Militarily, though, not unlike the USSR, China’s territorial ambitions seem to be limited to a “near abroad”, mostly to territories to which it lays historical claim, such as Hong Kong, Taiwan and the South China sea. It also clashed a number of times with Indian forces over some disputed areas along their shared border, and similarly with the USSR and Vietnam. China did send troops to fight the U.S. in 1950, but that was in neighboring Korea (not Colorado).

The deadliest Chinese military action of the past three decades occurred in Beijing itself, in the crushing of the Tiananmen Square rebellion in 1989. Ruthless though they may be in their effort to control their own population and their immediate neighborhood, further afield the Chinese leadership seems content to use trade and investment as the primary tools of expanding global influence and economic hegemony.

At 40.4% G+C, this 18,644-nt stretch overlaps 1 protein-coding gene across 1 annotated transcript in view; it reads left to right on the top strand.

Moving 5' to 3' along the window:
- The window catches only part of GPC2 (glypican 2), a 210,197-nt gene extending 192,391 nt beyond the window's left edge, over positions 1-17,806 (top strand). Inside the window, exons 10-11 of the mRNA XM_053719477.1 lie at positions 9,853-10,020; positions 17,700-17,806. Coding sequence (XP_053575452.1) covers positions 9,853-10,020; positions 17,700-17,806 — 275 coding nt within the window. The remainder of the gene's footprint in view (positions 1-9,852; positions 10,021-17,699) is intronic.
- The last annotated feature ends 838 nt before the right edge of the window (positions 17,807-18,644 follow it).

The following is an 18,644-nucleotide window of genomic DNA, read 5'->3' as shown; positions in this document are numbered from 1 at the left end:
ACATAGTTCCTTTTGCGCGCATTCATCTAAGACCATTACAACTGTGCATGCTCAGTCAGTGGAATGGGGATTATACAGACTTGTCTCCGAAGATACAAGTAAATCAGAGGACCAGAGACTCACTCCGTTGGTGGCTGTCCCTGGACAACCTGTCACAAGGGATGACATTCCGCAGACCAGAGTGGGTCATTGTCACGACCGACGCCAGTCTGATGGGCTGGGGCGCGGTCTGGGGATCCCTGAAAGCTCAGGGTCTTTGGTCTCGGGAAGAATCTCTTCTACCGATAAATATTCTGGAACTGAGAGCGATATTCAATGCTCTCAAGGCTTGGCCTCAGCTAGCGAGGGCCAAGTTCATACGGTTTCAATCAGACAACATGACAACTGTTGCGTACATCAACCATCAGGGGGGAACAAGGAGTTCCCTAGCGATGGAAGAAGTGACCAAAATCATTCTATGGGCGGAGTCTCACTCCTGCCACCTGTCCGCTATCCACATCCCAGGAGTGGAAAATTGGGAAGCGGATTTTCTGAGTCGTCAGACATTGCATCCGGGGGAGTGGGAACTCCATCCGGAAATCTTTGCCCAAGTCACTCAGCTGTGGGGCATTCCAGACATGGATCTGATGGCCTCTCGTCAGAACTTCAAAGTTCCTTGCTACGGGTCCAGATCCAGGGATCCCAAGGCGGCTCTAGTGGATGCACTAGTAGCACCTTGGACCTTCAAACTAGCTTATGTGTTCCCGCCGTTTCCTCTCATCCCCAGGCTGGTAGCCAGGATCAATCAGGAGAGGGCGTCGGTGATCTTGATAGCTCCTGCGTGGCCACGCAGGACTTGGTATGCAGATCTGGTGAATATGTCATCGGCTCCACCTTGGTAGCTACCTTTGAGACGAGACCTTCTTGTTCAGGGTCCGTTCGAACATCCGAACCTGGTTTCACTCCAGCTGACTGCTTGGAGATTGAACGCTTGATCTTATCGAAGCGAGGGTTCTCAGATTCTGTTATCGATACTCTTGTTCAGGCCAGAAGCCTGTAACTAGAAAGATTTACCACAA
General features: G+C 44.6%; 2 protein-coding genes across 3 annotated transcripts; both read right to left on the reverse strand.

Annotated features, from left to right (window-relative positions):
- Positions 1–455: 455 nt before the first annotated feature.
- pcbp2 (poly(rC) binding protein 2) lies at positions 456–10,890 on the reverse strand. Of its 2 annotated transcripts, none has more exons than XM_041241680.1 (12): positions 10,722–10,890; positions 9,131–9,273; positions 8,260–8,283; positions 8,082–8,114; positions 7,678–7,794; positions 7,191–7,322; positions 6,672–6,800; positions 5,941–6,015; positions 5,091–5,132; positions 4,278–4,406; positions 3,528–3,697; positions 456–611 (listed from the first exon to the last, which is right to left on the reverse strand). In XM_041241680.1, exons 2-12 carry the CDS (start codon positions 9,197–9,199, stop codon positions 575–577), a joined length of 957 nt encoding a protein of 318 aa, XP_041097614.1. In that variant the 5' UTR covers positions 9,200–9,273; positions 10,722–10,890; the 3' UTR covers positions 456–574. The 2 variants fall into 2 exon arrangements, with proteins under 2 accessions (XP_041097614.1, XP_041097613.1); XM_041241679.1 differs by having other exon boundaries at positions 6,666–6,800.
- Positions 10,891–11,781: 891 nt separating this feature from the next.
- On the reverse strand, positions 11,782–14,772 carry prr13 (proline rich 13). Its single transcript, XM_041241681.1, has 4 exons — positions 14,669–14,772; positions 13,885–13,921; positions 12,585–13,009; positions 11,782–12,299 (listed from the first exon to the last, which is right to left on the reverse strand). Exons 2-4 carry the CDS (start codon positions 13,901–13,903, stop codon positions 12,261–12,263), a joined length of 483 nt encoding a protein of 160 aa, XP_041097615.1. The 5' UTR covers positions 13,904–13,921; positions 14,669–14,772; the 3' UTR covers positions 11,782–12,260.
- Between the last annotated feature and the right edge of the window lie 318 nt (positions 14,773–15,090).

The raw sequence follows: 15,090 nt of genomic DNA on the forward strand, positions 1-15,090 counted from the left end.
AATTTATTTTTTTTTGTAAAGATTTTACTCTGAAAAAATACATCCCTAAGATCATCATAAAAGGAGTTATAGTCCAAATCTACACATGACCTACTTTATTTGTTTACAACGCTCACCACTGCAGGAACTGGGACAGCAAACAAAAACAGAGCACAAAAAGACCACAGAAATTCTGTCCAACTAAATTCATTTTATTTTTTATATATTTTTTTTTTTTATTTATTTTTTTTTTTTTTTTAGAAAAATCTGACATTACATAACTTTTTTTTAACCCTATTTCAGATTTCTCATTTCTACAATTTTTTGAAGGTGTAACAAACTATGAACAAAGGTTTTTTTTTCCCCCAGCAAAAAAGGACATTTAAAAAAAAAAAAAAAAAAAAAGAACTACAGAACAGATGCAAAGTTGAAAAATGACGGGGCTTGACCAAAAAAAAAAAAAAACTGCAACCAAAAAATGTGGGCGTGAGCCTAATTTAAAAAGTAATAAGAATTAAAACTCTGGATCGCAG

Which brings us to the unhappy saga of Red Dawn, the 2012 remake. An LA Times report from 2011 tells the story:

When MGM decided a few years ago to remake “Red Dawn,” a 1984 Cold War drama about a bunch of American farm kids repelling a Soviet invasion, the studio needed new villains, since the U.S.S.R. had collapsed in 1991. The producers substituted Chinese aggressors for the Soviets and filmed the movie in Michigan in 2009.

But potential distributors are nervous about becoming associated with the finished film, concerned that doing so would harm their ability to do business with the rising Asian superpower, one of the fastest-growing and potentially most lucrative markets for American movies, not to mention other U.S. products.

As a result, the filmmakers now are digitally erasing Chinese flags and military symbols from “Red Dawn,” substituting dialogue and altering the film to depict much of the invading force as being from North Korea, an isolated country where American media companies have no dollars at stake.

In reality, of course, the U.S. faces no threat of invasion — not from the Soviets, nor China, nor North Korea.